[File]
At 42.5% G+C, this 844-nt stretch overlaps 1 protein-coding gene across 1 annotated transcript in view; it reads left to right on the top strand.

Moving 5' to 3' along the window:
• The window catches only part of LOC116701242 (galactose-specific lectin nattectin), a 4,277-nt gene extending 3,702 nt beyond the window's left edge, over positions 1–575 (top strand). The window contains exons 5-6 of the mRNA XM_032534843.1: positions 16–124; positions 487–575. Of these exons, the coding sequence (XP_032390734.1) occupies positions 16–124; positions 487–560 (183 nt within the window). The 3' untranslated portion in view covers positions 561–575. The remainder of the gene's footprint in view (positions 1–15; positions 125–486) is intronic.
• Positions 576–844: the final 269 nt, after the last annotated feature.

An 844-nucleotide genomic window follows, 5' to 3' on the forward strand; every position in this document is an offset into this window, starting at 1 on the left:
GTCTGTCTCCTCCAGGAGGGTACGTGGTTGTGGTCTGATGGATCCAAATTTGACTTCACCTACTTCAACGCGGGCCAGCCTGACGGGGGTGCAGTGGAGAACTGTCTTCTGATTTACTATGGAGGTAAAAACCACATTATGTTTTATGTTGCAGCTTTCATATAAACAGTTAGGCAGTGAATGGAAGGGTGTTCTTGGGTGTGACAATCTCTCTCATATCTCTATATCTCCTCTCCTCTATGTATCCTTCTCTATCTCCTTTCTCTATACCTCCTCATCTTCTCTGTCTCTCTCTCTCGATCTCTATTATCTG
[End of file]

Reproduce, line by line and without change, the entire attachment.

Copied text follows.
At 42.5% G+C, this 844-nt stretch overlaps 1 protein-coding gene across 1 annotated transcript in view; it reads left to right on the top strand.

Moving 5' to 3' along the window:
• The window catches only part of LOC116701242 (galactose-specific lectin nattectin), a 4,277-nt gene extending 3,702 nt beyond the window's left edge, over positions 1–575 (top strand). The window contains exons 5-6 of the mRNA XM_032534843.1: positions 16–124; positions 487–575. Of these exons, the coding sequence (XP_032390734.1) occupies positions 16–124; positions 487–560 (183 nt within the window). The 3' untranslated portion in view covers positions 561–575. The remainder of the gene's footprint in view (positions 1–15; positions 125–486) is intronic.
• Positions 576–844: the final 269 nt, after the last annotated feature.

An 844-nucleotide genomic window follows, 5' to 3' on the forward strand; every position in this document is an offset into this window, starting at 1 on the left:
GTCTGTCTCCTCCAGGAGGGTACGTGGTTGTGGTCTGATGGATCCAAATTTGACTTCACCTACTTCAACGCGGGCCAGCCTGACGGGGGTGCAGTGGAGAACTGTCTTCTGATTTACTATGGAGGTAAAAACCACATTATGTTTTATGTTGCAGCTTTCATATAAACAGTTAGGCAGTGAATGGAAGGGTGTTCTTGGGTGTGACAATCTCTCTCATATCTCTATATCTCCTCTCCTCTATGTATCCTTCTCTATCTCCTTTCTCTATACCTCCTCATCTTCTCTGTCTCTCTCTCTCGATCTCTATTATCTG